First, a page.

It's tough to kick any habit. Some habits — like smoking or excessive alcohol use — are so dangerous that you want to quit them despite the difficulty. If only you could!
So what works?
Evidence is building that mindfulness is a tool to help people quit addictions. Mindfulness involves learning to accept and tolerate the challenges of withdrawal from addiction, rather than finding ways to avoid these unpleasant experiences.
There are lots of options to help people stop smoking, from nicotine replacement therapy to psychotherapy and self-help programs. But for the most part, the success rates of these programs are discouraging. Most people addicted to cigarettes have to make several quit attempts before they can finally stop smoking for good.
Even then, they may have trouble going without a smoke. Environmental cues and triggers — such as the smell of a cigarette or the pressures of a stressful day — can trigger powerful cravings. These can be hard to resist because of the pleasure smoking brought. That's why most tobacco cessation programs encourage people to avoid triggers, reduce stress and find alternatives to cigarettes.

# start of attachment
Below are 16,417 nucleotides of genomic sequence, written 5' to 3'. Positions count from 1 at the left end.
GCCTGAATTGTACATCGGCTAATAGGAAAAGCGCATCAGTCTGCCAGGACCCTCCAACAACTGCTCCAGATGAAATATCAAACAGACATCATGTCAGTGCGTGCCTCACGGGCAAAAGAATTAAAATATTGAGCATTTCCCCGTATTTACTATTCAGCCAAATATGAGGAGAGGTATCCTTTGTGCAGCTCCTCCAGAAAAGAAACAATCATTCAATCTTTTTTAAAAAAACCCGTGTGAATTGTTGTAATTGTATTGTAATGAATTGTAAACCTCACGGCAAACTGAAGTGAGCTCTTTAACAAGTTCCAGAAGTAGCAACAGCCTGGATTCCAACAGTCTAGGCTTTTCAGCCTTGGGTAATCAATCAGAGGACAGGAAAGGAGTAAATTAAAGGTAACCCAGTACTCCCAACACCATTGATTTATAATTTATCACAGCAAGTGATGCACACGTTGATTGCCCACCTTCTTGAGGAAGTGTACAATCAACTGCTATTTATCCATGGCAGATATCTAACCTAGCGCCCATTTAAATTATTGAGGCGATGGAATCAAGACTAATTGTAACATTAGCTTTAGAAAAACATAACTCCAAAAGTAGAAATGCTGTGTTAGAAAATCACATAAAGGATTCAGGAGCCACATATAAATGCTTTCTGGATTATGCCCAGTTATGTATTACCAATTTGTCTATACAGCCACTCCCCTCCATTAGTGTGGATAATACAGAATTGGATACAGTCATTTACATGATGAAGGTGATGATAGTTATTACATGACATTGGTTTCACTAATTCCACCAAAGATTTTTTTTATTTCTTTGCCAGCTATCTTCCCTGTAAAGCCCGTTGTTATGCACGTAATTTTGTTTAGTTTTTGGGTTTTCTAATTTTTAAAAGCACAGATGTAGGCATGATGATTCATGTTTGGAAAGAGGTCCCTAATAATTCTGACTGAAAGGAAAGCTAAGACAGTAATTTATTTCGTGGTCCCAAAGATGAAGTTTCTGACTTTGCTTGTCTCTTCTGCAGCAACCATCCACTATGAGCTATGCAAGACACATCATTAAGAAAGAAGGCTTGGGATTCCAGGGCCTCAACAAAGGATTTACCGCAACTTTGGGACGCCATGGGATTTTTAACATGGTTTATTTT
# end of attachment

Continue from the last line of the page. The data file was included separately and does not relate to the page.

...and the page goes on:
Researchers at the Yale University School of Medicine studied mindfulness training as a stand-alone treatment for nicotine addiction. They recruited 88 smokers to participate in the trial. On average, participants were smoking 20 cigarettes a day and had made five previous attempts to quit.
Half of the participants were assigned to the American Lung Association's Freedom From Smoking program. The program covered behavior modification, stress reduction techniques and tips on how to avoid relapse. The remaining participants were assigned to mindfulness training, which focused on building awareness and acceptance of key components of addiction and withdrawal, such as intense cravings and mood swings. Participants in both arms of the study met for group therapy twice a week for four weeks.